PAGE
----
Journalist who brought down U.S. general is killed in Los Angeles car crash
LOS ANGELES (Reuters) - Journalist Michael Hastings, whose 2010 Rolling Stone magazine profile of the U.S. military chief in Afghanistan, Stanley McChrystal, led to the general being relieved of command, died on Tuesday in a car wreck in Los Angeles, his employer said.
A statement from the editor-in-chief of online news outlet BuzzFeed reporting that Hastings, 33, had been killed, gave no details of the accident, and neither Los Angeles police nor the county coroner's office would confirm his death.
But police said a man who had not been identified was killed before dawn on Monday when his car slammed into a tree near Hollywood and burst into flames in what authorities say was the only fatal traffic accident reported in the city during the day.
The driver was the lone occupant of the automobile, police said.
Coroner's Lieutenant Fred Corral said the body of the driver was burned beyond recognition and that further investigation was required to make a positive identification.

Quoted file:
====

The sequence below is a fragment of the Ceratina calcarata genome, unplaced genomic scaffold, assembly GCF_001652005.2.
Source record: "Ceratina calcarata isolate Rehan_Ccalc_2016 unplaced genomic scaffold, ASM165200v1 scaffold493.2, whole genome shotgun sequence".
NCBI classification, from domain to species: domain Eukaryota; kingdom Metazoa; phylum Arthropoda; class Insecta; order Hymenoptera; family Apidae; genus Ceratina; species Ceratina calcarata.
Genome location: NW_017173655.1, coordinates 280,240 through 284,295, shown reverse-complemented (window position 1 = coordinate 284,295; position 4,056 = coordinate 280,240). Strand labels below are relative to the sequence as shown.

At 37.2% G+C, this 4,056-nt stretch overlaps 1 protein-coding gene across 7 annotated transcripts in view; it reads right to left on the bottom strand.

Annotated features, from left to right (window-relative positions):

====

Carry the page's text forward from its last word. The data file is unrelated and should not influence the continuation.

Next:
Authorities said they had no further information about the circumstances or cause of the accident, which left the trunk of a palm tree at the corner of Melrose and Highland Avenues gouged and charred black.
"We are shocked and devastated by the news that Michael Hastings is gone," BuzzFeed editor-in-chief Ben Smith said in a statement. "Michael was a great, fearless journalist with an incredible instinct for the story, and a gift for finding ways to make his readers care about anything he covered, from wars to politicians."
Hastings was best known for the Rolling Stone feature, headlined "The Runaway General," that brought about the resignation of McChrystal as commander of U.S. forces in Afghanistan in June 2010.
Rolling Stone's executive editor, Eric Bates, said at the time that the U.S. military apparently had given the magazine access to the general in hopes that a positive profile reaching its young readers might help boost Army recruitment. Continued...